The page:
Presentation on theme: "Service Users subject to s. 41 of the Mental Health Act 1983 - Their views of risk and risk assessments Jeremy Dixon."— Presentation transcript:
Service Users subject to s. 41 of the Mental Health Act 1983 - Their views of risk and risk assessments Jeremy Dixon
Introduction This research aims to explore the views of service users subject to s. 41 of the Mental Health Act 1983. The research is qualitative. The research aims to focus on user views related to risk and risk assessment.
Purpose of Risk Assessment The majority of respondents were either not aware of the existence of a risk assessment or could not recall its content. ◦Interviewer: Can you remember what was in the document [the risk assessment] ◦Participant 2: Not really, no.
Construction of Risk Assessments The majority of service users were not sure how risk assessments were constructed. Of those who were aware of a risk assessment, the majority felt that their assessments were constructed by a multi- disciplinary team within Care Program Approach Meetings. One service user thought that his risk assessment had been formed by his doctor. One service user felt that the process was formed in coalition with him.
Construction of Risk Assessments Overall, service users feel that they have very little influence in changing staff views of their risks. Participants generally felt that their disagreements would be noted but that this made little difference to the existing assessment. Two participants felt that a period of non- risky behaviour might alter their assessments. However, this was generally seen as a long process.
Construction of Risk Assessments Interviewer: What would happen to the risk assessment if you didn’t do any of those things? Participant 8: It would go down in stages, they have four boxes, low, moderate, high, very high and it would go down to low. Interviewer: How long before it would go down to low? Participant 2: Don’t know. All my life knowing how strict these places are.
Service users tended to have clear opinions about how the professionals involved in their care viewed their risks. Their conceptions of professional views were often seen in conjunction with professional powers such as recall. Most service users viewed professionals as holding a “safety first” ethic. One user highlighted an example of staff advocating for his risks to be dealt with outside of the order. Another felt that staff views about risk were motivated by malevolence.
Views of professionals’ risk judgements “…he [the psychiatrist] would make sure that I was in the safest place possible and if he wanted to, if he determined that I was mentally unstable or not managing myself properly he would undoubtedly ask for me to be recalled to hospital.” – Participant 4.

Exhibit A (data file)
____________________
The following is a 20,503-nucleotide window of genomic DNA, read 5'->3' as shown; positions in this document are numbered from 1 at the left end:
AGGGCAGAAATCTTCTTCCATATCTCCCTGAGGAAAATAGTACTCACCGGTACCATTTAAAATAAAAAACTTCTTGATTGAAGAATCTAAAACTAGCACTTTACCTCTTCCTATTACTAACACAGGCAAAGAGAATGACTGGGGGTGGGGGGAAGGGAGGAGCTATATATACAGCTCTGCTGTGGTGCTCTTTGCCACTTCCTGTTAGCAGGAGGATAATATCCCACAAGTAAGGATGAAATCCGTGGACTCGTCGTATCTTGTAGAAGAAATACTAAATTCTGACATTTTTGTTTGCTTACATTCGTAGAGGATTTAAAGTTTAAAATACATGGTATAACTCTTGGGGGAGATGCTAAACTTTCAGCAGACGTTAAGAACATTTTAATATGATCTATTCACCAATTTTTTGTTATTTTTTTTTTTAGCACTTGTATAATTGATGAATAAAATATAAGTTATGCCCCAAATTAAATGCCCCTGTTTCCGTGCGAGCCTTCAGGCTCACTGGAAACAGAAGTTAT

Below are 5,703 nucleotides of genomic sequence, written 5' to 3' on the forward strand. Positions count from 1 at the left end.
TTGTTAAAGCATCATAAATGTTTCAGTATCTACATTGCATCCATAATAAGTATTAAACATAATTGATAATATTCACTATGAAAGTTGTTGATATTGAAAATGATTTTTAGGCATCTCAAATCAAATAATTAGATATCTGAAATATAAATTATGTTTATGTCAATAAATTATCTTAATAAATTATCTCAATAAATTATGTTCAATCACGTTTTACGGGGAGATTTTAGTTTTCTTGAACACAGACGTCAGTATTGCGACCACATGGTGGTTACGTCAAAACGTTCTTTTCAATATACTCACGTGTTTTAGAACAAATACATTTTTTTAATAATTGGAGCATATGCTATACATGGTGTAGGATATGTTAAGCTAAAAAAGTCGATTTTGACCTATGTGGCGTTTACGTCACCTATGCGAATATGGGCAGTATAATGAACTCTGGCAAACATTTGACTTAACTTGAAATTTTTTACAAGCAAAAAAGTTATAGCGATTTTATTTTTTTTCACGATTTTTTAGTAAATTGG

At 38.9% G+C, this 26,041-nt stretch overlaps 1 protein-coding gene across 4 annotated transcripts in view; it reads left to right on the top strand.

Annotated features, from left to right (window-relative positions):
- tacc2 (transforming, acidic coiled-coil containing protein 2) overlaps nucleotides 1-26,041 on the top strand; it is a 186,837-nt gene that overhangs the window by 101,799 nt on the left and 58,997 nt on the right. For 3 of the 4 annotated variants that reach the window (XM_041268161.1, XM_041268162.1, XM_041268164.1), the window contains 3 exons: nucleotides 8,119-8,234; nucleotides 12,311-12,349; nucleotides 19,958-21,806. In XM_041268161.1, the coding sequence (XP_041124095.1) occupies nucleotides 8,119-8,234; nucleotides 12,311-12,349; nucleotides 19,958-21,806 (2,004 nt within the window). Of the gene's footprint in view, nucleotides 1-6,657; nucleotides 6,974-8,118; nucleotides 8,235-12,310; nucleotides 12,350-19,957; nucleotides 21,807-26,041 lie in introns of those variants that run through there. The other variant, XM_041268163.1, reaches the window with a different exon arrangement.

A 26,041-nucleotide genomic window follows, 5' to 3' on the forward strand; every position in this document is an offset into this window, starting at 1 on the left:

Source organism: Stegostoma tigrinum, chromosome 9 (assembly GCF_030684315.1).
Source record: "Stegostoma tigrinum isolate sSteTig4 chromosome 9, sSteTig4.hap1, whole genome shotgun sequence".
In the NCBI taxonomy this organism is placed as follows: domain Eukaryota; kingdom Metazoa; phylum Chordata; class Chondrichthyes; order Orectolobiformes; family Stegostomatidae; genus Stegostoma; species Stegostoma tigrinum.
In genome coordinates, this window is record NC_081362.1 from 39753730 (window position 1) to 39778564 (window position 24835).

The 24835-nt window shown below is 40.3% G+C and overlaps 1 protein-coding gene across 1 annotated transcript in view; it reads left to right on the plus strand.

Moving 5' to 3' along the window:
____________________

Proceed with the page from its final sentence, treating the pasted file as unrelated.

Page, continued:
All but one of the participants accepted that they had constituted a risk at some time. None of the participants felt that they were currently a risk to themselves or others. Rationales for reduced risk included: ◦Receiving medical or psychological treatment ◦Change in lifestyle ◦Changes in thinking
Service User Views of their own risks “I’m just a guy who got ill and did something stupid that I wouldn’t of done in my right state of mind” – Participant 1 “I think the risk is going down because I want it to go down like I said I got more support now and I can talk to people, like before it would be get angry self harm, and now it’s get angry and talk about it and lower the risk of that” – Participant 7
Service User Views of their own risks Interviewer: Can you pinpoint what makes you less violent? Participant 8: When you grow older and mature violence doesn’t seem necessary, clearer, intelligent ways of dealing with life and other human beings. Interviewer: There are other ways of sorting your problems out? Participant 8: Yes, diplomacy, democracy, love in your life, respect, brotherly love and stuff.
Summary A large proportion of service users are not aware whether they have a risk assessment or cannot remember what is in it. Those who are engaged with it tend to see it as having either a contractual, a historical or a pragmatic purpose. Most service users feel that they have little influence over their risk assessment. Service users have clear ideas about how professionals view their risks. Most service users feel that they have constituted a risk in the past but do so no longer. They attribute this to treatment, changes in lifestyle and changes in thinking.